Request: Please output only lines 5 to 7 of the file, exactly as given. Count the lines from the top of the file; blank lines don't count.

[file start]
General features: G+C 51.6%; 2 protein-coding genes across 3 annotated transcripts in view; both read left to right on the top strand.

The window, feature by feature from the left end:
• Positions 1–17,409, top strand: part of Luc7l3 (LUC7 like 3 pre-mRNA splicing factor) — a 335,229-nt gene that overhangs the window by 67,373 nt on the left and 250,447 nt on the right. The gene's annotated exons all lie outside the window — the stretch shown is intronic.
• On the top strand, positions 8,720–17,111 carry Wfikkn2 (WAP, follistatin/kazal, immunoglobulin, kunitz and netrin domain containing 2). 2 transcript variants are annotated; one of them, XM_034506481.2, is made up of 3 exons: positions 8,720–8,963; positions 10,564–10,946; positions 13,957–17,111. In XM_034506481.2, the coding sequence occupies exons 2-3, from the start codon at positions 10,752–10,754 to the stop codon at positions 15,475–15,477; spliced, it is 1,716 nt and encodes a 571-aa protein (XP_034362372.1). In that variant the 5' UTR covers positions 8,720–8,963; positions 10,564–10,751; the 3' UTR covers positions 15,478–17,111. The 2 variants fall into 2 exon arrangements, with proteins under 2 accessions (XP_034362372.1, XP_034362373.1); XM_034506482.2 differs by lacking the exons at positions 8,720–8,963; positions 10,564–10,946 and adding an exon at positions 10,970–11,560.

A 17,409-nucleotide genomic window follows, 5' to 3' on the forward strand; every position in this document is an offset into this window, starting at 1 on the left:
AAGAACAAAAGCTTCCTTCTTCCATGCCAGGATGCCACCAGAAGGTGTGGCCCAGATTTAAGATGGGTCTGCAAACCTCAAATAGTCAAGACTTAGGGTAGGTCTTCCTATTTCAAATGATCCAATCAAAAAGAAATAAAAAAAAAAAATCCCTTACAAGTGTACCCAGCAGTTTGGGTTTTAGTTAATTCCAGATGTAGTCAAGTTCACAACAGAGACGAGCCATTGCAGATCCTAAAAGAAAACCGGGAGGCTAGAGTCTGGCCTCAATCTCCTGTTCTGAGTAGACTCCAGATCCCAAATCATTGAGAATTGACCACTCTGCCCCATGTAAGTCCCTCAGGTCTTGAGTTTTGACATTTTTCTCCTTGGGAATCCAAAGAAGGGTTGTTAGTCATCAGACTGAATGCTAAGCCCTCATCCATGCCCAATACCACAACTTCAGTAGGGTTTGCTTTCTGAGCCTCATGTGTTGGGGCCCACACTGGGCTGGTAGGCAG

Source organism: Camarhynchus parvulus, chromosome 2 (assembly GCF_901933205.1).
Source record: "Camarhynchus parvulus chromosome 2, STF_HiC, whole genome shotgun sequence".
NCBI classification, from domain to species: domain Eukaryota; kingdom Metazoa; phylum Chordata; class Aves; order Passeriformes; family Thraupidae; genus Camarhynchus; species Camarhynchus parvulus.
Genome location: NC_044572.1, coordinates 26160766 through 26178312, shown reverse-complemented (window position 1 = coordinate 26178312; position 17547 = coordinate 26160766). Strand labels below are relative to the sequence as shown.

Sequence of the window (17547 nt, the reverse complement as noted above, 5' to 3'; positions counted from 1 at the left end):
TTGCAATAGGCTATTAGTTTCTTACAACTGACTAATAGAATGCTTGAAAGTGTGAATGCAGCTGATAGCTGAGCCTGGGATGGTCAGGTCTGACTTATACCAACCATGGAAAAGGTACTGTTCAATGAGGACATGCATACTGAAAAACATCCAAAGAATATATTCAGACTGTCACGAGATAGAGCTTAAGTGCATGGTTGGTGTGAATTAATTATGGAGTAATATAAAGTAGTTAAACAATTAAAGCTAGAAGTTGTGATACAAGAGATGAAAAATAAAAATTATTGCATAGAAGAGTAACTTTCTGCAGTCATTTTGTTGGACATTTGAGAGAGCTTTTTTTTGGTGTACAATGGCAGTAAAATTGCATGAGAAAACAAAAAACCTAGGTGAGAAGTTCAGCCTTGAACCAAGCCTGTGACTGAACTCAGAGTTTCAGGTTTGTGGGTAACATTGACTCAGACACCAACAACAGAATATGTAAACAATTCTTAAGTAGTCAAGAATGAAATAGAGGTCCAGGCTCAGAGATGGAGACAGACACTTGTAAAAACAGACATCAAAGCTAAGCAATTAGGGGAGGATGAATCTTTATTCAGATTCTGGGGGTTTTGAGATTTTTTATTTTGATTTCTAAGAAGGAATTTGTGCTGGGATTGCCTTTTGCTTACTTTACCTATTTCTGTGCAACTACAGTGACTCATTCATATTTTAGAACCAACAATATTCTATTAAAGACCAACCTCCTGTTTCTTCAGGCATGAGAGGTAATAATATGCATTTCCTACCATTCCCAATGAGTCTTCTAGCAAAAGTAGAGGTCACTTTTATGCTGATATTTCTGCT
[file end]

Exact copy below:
A 17,409-nucleotide genomic window follows, 5' to 3' on the forward strand; every position in this document is an offset into this window, starting at 1 on the left:
AAGAACAAAAGCTTCCTTCTTCCATGCCAGGATGCCACCAGAAGGTGTGGCCCAGATTTAAGATGGGTCTGCAAACCTCAAATAGTCAAGACTTAGGGTAGGTCTTCCTATTTCAAATGATCCAATCAAAAAGAAATAAAAAAAAAAAATCCCTTACAAGTGTACCCAGCAGTTTGGGTTTTAGTTAATTCCAGATGTAGTCAAGTTCACAACAGAGACGAGCCATTGCAGATCCTAAAAGAAAACCGGGAGGCTAGAGTCTGGCCTCAATCTCCTGTTCTGAGTAGACTCCAGATCCCAAATCATTGAGAATTGACCACTCTGCCCCATGTAAGTCCCTCAGGTCTTGAGTTTTGACATTTTTCTCCTTGGGAATCCAAAGAAGGGTTGTTAGTCATCAGACTGAATGCTAAGCCCTCATCCATGCCCAATACCACAACTTCAGTAGGGTTTGCTTTCTGAGCCTCATGTGTTGGGGCCCACACTGGGCTGGTAGGCAG

Source organism: Camarhynchus parvulus, chromosome 2 (assembly GCF_901933205.1).